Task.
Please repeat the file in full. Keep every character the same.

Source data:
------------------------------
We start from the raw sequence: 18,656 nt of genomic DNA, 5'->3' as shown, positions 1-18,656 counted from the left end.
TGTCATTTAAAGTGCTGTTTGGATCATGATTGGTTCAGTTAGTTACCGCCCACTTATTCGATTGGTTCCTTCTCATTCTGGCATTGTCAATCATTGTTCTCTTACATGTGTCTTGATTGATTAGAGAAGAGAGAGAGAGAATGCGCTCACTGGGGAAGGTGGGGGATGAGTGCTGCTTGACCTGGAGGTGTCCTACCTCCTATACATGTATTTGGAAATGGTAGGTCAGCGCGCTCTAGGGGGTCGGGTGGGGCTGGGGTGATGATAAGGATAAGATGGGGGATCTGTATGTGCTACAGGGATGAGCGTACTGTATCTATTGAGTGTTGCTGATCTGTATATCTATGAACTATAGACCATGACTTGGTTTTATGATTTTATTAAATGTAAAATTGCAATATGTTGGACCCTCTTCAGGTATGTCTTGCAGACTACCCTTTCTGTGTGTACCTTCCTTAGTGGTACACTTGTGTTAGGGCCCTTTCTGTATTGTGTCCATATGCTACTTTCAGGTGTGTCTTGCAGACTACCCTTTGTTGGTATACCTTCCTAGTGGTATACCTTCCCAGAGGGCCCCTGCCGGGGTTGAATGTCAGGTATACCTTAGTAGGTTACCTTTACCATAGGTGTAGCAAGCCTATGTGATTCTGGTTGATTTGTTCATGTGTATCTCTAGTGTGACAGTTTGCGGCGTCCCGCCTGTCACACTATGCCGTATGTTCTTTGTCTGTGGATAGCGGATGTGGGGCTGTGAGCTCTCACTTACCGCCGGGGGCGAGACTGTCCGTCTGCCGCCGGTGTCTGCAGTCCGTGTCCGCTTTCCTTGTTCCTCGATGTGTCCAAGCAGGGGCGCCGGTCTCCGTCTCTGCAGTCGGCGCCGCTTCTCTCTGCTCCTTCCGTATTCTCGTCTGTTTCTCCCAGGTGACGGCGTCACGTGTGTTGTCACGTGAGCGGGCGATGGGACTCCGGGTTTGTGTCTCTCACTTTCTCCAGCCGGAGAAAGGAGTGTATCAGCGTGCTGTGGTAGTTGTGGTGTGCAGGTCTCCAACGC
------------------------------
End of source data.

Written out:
We start from the raw sequence: 18,656 nt of genomic DNA, 5'->3' as shown, positions 1-18,656 counted from the left end.
TGTCATTTAAAGTGCTGTTTGGATCATGATTGGTTCAGTTAGTTACCGCCCACTTATTCGATTGGTTCCTTCTCATTCTGGCATTGTCAATCATTGTTCTCTTACATGTGTCTTGATTGATTAGAGAAGAGAGAGAGAGAATGCGCTCACTGGGGAAGGTGGGGGATGAGTGCTGCTTGACCTGGAGGTGTCCTACCTCCTATACATGTATTTGGAAATGGTAGGTCAGCGCGCTCTAGGGGGTCGGGTGGGGCTGGGGTGATGATAAGGATAAGATGGGGGATCTGTATGTGCTACAGGGATGAGCGTACTGTATCTATTGAGTGTTGCTGATCTGTATATCTATGAACTATAGACCATGACTTGGTTTTATGATTTTATTAAATGTAAAATTGCAATATGTTGGACCCTCTTCAGGTATGTCTTGCAGACTACCCTTTCTGTGTGTACCTTCCTTAGTGGTACACTTGTGTTAGGGCCCTTTCTGTATTGTGTCCATATGCTACTTTCAGGTGTGTCTTGCAGACTACCCTTTGTTGGTATACCTTCCTAGTGGTATACCTTCCCAGAGGGCCCCTGCCGGGGTTGAATGTCAGGTATACCTTAGTAGGTTACCTTTACCATAGGTGTAGCAAGCCTATGTGATTCTGGTTGATTTGTTCATGTGTATCTCTAGTGTGACAGTTTGCGGCGTCCCGCCTGTCACACTATGCCGTATGTTCTTTGTCTGTGGATAGCGGATGTGGGGCTGTGAGCTCTCACTTACCGCCGGGGGCGAGACTGTCCGTCTGCCGCCGGTGTCTGCAGTCCGTGTCCGCTTTCCTTGTTCCTCGATGTGTCCAAGCAGGGGCGCCGGTCTCCGTCTCTGCAGTCGGCGCCGCTTCTCTCTGCTCCTTCCGTATTCTCGTCTGTTTCTCCCAGGTGACGGCGTCACGTGTGTTGTCACGTGAGCGGGCGATGGGACTCCGGGTTTGTGTCTCTCACTTTCTCCAGCCGGAGAAAGGAGTGTATCAGCGTGCTGTGGTAGTTGTGGTGTGCAGGTCTCCAACGC